Search for titles on Comichron!
More than 139,000 comic book and graphic novel circulation figures online!
Welcome to Comichron, a resource for comic book circulation data and other information gathered by
John Jackson Miller and other pop culture archaeologists interested in comics history.

 

Wednesday, October 13, 2010

Have cover prices ever gone down?

by John Jackson Miller    Bookmark and Share

With publishers announcing some fine-tuning to the pricing structure for new comics — DC, in particular, plans to move some titles from $3.99 with 22 story pages to $2.99 with 20 story pages, among other changes — I've been asked whether publishers have ever done line-wide price decreases before.

In a word, yes. Several times, in fact. Dell tried to leap from 10¢ to 15¢ in 1961, only to have most of the other publishers to 12¢ and stick. Defeated, it went back to 10¢ in mid-1962, just before the Dell/Gold Key split.

In 1971, DC went from 15¢ to 25¢ with 16 extra pages; Marvel followed it from 15¢ to 25¢ without the page count change, only to pull quickly back to 20¢. (Correction: As noted in the comments, Marvel did add pages in its one-month experiment.) DC dropped to 20¢ in 1972, dropping the extra 16 pages.

As to cutting story pages as a pricing strategy, it was obviously done throughout the 1950s to hold the price line, with total page counts (minus covers) going from 64 to 48 to 32 pages. Removing story pages was also done in the 1970s, with Marvel going from 22 to 20 and finally 17 story pages; the page count drop came in a decade of frequent price increases, and was not associated with any decrease like the ones recently announced.

I have written before that the combination of rising prices and dropping story page counts was nearly deadly for the industry. Late 1970s Marvels literally had an ad on every other page (15 interior ad pages plus 3 cover ads = 50% of 32 interior pages plus four cover pages), making issues difficult for consumers to read, hard for writers to write, and harder still for artists to draw. Panel counts climbed in that era, as writers tried to jam in more story into fewer pages. Comics more than tripled in price in the 1970s, going from 15¢ to 50¢; it was the worst of both worlds for readers at the time. (Marvel went back to 22 story pages in late 1980, without a price increase.)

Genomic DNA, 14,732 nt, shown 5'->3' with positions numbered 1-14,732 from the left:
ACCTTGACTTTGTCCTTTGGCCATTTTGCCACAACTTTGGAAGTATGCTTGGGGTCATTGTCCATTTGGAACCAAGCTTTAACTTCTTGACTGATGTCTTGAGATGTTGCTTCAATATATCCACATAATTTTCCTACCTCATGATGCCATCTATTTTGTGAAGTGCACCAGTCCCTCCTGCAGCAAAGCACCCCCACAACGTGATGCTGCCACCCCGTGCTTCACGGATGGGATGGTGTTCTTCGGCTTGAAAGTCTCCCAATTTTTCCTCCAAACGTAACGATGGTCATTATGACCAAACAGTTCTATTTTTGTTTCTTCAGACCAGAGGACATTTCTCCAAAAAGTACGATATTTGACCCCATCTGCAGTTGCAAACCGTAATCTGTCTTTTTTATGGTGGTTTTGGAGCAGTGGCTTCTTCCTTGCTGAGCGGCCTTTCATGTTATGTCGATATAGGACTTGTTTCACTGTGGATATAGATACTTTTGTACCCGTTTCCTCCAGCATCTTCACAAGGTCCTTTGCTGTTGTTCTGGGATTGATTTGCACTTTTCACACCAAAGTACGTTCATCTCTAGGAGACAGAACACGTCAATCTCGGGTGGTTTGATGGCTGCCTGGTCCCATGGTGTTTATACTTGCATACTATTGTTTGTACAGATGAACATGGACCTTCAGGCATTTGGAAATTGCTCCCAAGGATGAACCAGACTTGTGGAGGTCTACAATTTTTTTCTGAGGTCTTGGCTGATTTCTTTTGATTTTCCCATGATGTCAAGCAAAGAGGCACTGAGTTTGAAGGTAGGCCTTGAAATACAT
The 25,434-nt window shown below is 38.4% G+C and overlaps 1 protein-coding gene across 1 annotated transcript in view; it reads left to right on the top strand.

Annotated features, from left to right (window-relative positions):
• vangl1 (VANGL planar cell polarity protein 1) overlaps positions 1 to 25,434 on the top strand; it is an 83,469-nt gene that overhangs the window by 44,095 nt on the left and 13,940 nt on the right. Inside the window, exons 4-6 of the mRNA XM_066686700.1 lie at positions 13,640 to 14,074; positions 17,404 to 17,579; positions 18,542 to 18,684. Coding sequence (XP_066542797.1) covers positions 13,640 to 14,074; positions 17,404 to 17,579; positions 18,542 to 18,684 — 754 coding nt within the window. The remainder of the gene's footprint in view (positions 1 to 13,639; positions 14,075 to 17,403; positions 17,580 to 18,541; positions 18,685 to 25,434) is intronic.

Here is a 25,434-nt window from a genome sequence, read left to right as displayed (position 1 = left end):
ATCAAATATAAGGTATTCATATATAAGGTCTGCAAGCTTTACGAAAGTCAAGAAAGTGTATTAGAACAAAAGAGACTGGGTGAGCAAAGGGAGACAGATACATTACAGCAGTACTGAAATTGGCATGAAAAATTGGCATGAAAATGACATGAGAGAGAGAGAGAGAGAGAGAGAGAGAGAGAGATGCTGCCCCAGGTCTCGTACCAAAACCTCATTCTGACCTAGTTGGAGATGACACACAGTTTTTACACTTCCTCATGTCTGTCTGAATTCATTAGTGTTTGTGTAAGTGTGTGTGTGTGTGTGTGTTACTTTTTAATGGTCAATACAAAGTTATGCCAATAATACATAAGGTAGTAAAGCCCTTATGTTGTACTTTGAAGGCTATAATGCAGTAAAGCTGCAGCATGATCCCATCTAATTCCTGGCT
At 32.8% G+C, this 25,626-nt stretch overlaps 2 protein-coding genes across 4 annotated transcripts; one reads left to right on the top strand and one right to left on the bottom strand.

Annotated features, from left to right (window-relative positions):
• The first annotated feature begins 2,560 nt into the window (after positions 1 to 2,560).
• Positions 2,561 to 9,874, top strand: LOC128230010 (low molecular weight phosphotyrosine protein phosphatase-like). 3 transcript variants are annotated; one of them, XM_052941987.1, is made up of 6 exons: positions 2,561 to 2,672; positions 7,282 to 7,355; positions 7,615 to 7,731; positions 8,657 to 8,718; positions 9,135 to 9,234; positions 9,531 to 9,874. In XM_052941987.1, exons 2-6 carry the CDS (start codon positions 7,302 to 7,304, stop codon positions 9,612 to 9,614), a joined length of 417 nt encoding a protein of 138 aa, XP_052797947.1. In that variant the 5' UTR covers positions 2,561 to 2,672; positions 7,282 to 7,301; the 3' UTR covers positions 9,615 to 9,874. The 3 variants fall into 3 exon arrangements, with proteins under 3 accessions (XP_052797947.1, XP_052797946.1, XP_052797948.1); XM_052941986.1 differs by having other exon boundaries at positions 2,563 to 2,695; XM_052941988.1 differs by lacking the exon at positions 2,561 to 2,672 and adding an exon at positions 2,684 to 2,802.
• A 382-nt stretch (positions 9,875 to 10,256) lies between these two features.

The current announcements, thus, don’t have an exact comparison in comics history. The DC plan of reducing story page count and price simultaneously isn't really on the scale of the 25¢ to 20¢ change, where many more pages were dropped. The announced DC strategy — which also involves adding story pages to comics at higher pricing tiers — will be interesting to watch in action.

Publishers have done a number of other things over the years using page count changes to address pricing. Dark Horse did something subtle for a while by producing entire books of the same cover-quality paper stock, meaning you had 32 pages including cover (instead of 32 plus four) — but that only removed ad pages, and not editorial pages. And trim sizes (the physical dimensions of the printed page) have been reduced many times in the history of comics, requiring different-sized comic bags for the various "ages."
- - -

2 comments:

Kurt Busiek said...

Marvel did make a page-count change when they went from 15 to 25 cents, actually.

To pick a few examples:

AVENGERS #92 is 19 pages in a 32-page package for 20 cents. #93 is 34 pages in a 48-page package for 25 cents.

FANTASTIC FOUR #115 is 19 pages in a 32-page package for 15 cents, #116 is 34 pages in a 48-page package for 25 cents.

INCREDIBLE HULK #144 is 19/32/15¢, #145 is 33/48/25¢.

AMAZING SPIDER-MAN #101 is 20/32/15¢, #102 is 35/48/25¢.

...and so on.

kdb

John Jackson Miller said...

Of course, you're right -- we missed the page counts in the guide I was going from. Thanks!

Post a Comment

Next Previous Home
 

Copyright © John Jackson Miller. Original template design by Free Website Templates. Privacy policy.

Comichron is a participant in the Amazon Services LLC Associates Program, an affiliate advertising program designed to provide a means for sites to earn advertising fees by advertising and linking to Amazon.com.

Images used for identification are © their respective owners.